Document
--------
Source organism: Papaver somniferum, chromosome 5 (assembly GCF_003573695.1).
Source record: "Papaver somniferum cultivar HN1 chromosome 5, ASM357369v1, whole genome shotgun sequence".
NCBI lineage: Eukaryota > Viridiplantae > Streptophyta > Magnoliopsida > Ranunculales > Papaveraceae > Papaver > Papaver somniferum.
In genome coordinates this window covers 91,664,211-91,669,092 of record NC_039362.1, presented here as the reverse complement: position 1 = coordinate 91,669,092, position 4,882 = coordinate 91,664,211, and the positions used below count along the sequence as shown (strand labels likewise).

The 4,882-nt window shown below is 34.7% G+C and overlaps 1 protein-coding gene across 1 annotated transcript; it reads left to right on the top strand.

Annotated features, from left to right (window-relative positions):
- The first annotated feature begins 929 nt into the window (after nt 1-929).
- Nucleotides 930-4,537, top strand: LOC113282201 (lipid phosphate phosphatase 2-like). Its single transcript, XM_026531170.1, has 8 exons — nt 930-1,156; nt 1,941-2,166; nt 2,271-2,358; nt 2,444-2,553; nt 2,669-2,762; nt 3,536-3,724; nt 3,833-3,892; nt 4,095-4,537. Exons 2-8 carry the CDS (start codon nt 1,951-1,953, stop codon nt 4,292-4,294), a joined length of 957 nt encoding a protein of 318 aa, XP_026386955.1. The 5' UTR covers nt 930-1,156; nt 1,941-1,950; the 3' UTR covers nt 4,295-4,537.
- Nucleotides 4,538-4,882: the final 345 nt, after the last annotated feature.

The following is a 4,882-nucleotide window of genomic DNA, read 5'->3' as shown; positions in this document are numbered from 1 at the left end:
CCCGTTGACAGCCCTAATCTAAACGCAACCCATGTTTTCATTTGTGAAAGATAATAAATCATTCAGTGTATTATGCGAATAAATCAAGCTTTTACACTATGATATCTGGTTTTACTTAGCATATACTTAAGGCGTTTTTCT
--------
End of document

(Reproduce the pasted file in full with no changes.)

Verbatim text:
Source organism: Papaver somniferum, chromosome 5 (assembly GCF_003573695.1).
Source record: "Papaver somniferum cultivar HN1 chromosome 5, ASM357369v1, whole genome shotgun sequence".
NCBI lineage: Eukaryota > Viridiplantae > Streptophyta > Magnoliopsida > Ranunculales > Papaveraceae > Papaver > Papaver somniferum.
In genome coordinates this window covers 91,664,211-91,669,092 of record NC_039362.1, presented here as the reverse complement: position 1 = coordinate 91,669,092, position 4,882 = coordinate 91,664,211, and the positions used below count along the sequence as shown (strand labels likewise).

The 4,882-nt window shown below is 34.7% G+C and overlaps 1 protein-coding gene across 1 annotated transcript; it reads left to right on the top strand.

Annotated features, from left to right (window-relative positions):
- The first annotated feature begins 929 nt into the window (after nt 1-929).
- Nucleotides 930-4,537, top strand: LOC113282201 (lipid phosphate phosphatase 2-like). Its single transcript, XM_026531170.1, has 8 exons — nt 930-1,156; nt 1,941-2,166; nt 2,271-2,358; nt 2,444-2,553; nt 2,669-2,762; nt 3,536-3,724; nt 3,833-3,892; nt 4,095-4,537. Exons 2-8 carry the CDS (start codon nt 1,951-1,953, stop codon nt 4,292-4,294), a joined length of 957 nt encoding a protein of 318 aa, XP_026386955.1. The 5' UTR covers nt 930-1,156; nt 1,941-1,950; the 3' UTR covers nt 4,295-4,537.
- Nucleotides 4,538-4,882: the final 345 nt, after the last annotated feature.

The following is a 4,882-nucleotide window of genomic DNA, read 5'->3' as shown; positions in this document are numbered from 1 at the left end:
CCCGTTGACAGCCCTAATCTAAACGCAACCCATGTTTTCATTTGTGAAAGATAATAAATCATTCAGTGTATTATGCGAATAAATCAAGCTTTTACACTATGATATCTGGTTTTACTTAGCATATACTTAAGGCGTTTTTCT